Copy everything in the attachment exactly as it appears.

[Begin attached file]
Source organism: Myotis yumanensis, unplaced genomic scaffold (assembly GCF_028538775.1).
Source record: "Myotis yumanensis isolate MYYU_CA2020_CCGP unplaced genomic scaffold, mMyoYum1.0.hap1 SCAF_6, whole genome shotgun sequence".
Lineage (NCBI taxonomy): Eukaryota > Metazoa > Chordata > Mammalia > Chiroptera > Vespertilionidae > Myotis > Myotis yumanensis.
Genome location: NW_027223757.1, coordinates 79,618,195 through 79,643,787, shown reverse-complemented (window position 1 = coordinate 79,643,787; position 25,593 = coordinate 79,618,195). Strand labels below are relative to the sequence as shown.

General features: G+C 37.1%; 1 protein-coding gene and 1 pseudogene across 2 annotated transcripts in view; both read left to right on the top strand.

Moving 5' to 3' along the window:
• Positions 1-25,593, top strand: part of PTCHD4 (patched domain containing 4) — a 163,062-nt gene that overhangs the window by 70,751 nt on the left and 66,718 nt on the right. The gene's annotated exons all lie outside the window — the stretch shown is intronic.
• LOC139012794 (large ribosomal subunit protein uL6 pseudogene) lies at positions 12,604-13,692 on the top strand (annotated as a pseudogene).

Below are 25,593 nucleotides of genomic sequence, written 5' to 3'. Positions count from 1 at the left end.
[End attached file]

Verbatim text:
Source organism: Myotis yumanensis, unplaced genomic scaffold (assembly GCF_028538775.1).
Source record: "Myotis yumanensis isolate MYYU_CA2020_CCGP unplaced genomic scaffold, mMyoYum1.0.hap1 SCAF_6, whole genome shotgun sequence".
Lineage (NCBI taxonomy): Eukaryota > Metazoa > Chordata > Mammalia > Chiroptera > Vespertilionidae > Myotis > Myotis yumanensis.
Genome location: NW_027223757.1, coordinates 79,618,195 through 79,643,787, shown reverse-complemented (window position 1 = coordinate 79,643,787; position 25,593 = coordinate 79,618,195). Strand labels below are relative to the sequence as shown.

General features: G+C 37.1%; 1 protein-coding gene and 1 pseudogene across 2 annotated transcripts in view; both read left to right on the top strand.

Moving 5' to 3' along the window:
• Positions 1-25,593, top strand: part of PTCHD4 (patched domain containing 4) — a 163,062-nt gene that overhangs the window by 70,751 nt on the left and 66,718 nt on the right. The gene's annotated exons all lie outside the window — the stretch shown is intronic.
• LOC139012794 (large ribosomal subunit protein uL6 pseudogene) lies at positions 12,604-13,692 on the top strand (annotated as a pseudogene).

Below are 25,593 nucleotides of genomic sequence, written 5' to 3'. Positions count from 1 at the left end.